Tis’ the season to be jolly, but not quite so gay apparently. At least on the Hallmark Channel.
A wedding planning company named Zola had taken out some advertisements on the network, scheduled to run during the Christmas season. One ad in particular, however, stirred some controversy and brought complaints from One Million Moms, a conservative group opposed to gay marriage and indecency on television and in movies. At issue was an advertisement featuring a scene from a wedding with two brides. In response, Hallmark said they were pulling the ad. The tit for tat battle escalated and Zola said they would pull all of their advertising from the network.
Under pressure from a conservative advocacy group, The Hallmark Channel has pulled ads for a wedding-planning website that featured two brides kissing at the altar.
The family-friendly network, which is in the midst of its heavily watched holiday programming, removed the ads because the controversy was a distraction, a spokesperson said in an interview Saturday.
“The debate surrounding these commercials on all sides was distracting from the purpose of our network, which is to provide entertainment value,” said a statement provided by Molly Biwer, senior vice president for public affairs and communications at Hallmark.
While I understand that there are still some conservatives who oppose gay marriage despite it being legal across the country, it seems like a bit of a stretch to call this advertisement “indecent.” (Unless you simply find the entire concept of gay people getting married indecent.) This advertisement isn’t even remotely “sexy” in any way. If anything, it’s just sort of dumb. They’re going for humor, with the brides complaining at the altar about the guests being late and lamenting that they didn’t use Zola to plan their nuptials and send out announcements.
Take a look for yourself. And yes… I suppose I should include a trigger warning for some of you. The two young women kiss at the end of the ad, though it’s really more of a peck on the lips than anything else.
So can the Hallmark Channel yank the ad based on this content? They aren’t the government so they should certainly be able to. The free market will judge them accordingly. If viewers agree with their decision they will be rewarded with better ratings. If not, their viewership declines. It’s really as simple as that.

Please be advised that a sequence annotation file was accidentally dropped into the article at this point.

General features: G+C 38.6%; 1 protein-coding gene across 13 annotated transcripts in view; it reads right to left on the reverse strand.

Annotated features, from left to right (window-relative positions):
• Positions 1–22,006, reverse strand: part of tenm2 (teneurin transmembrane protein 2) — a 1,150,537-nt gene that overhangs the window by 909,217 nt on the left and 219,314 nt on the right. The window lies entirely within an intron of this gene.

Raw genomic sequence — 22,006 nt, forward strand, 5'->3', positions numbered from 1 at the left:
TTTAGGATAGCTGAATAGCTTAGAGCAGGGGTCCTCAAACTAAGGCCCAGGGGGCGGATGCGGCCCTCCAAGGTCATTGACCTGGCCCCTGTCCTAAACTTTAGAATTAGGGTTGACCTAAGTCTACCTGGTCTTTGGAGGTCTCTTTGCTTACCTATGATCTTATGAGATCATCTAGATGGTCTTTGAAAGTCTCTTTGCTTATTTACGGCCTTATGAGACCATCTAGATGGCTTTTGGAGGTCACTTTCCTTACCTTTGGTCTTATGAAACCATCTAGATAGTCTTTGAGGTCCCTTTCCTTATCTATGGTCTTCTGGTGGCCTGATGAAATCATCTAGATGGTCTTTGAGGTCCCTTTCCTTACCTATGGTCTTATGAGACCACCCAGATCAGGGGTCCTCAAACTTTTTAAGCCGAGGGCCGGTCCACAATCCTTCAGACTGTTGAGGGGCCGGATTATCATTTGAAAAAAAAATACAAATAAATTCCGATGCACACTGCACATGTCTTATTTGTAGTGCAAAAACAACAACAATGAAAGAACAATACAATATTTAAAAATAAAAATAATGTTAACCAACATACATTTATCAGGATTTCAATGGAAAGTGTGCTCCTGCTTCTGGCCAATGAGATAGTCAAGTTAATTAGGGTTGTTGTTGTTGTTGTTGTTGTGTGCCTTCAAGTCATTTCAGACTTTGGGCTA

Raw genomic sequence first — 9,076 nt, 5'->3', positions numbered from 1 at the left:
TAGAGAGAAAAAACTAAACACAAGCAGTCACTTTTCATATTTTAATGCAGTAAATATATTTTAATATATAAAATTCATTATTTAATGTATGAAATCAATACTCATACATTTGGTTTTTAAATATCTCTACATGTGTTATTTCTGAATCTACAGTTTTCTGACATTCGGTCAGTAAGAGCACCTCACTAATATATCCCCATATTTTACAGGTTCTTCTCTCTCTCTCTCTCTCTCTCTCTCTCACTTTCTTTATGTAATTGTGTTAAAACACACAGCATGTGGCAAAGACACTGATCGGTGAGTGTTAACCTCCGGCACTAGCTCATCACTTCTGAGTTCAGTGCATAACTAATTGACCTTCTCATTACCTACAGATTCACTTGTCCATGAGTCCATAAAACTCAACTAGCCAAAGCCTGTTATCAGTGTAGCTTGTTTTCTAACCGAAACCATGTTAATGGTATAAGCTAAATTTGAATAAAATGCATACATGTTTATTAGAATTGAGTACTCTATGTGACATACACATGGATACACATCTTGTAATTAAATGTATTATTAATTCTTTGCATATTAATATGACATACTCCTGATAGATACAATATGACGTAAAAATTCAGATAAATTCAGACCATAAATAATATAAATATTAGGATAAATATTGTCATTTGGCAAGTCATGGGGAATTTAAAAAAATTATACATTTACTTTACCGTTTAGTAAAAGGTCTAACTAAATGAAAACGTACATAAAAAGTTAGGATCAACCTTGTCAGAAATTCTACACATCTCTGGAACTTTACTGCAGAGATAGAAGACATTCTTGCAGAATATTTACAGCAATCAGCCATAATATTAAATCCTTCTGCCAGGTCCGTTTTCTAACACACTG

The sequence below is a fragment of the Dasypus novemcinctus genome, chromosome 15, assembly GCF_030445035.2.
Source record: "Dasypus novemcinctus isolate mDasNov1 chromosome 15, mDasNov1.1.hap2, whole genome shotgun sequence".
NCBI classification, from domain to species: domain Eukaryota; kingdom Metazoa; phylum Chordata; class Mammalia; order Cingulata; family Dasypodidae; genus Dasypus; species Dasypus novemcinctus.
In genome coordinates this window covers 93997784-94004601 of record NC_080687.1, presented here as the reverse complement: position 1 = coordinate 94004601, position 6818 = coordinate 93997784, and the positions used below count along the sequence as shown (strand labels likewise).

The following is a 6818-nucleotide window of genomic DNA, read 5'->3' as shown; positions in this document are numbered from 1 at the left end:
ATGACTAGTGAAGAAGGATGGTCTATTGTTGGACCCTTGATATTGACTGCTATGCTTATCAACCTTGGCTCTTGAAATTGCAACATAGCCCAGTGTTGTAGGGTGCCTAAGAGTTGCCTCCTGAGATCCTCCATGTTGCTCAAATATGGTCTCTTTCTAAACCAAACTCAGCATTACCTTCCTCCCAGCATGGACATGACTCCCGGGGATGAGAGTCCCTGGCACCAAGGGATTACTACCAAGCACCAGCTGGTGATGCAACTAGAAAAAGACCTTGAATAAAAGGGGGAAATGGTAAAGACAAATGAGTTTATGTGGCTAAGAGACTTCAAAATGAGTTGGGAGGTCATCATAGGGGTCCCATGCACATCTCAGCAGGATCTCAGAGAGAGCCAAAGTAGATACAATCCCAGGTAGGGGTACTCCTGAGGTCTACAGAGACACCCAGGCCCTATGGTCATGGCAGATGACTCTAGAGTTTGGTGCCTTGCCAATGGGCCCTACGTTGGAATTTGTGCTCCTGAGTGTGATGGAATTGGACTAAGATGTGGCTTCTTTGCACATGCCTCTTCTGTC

But should they remove the ad? I know they specialize in “family friendly” content and want to avoid controversy, but this advertisement is pretty milquetoast if you ask me. Perhaps One Million Moms is more influential than I’d imagined (I’d never heard of them until today), but it still seems like they’re going to lose revenue either way. If they run the ad, OMM will protest and ask people to boycott the network. But having pulled it, the LGBQ community will be doing the same thing. It’s a lose-lose proposition.
And what is OMM trying to protect the children from? Learning that there are gay people in the world and that they get married sometimes? Really, I think the cat is out of the bag at this point. Just for the record, OMM is also boycotting this commercial from Hotels.com because Captain Obvious says the word “condoms” and suggests that two mothers are missing out on vacation trips because of their children.
There’s plenty to be outraged about on television (and even more so on the internet), with a lot of material that I think is inappropriate for children. But these advertisements seem awfully tame compared to a lot of what is out there. I think Hallmark’s mistake here was not having a clearly defined policy in the first place. If they weren’t going to run any advertisements including gay weddings, they should have just rejected the advertisement upfront. But by taking it and then caving to pressure and pulling it, they allowed the issue to turn into a tempest.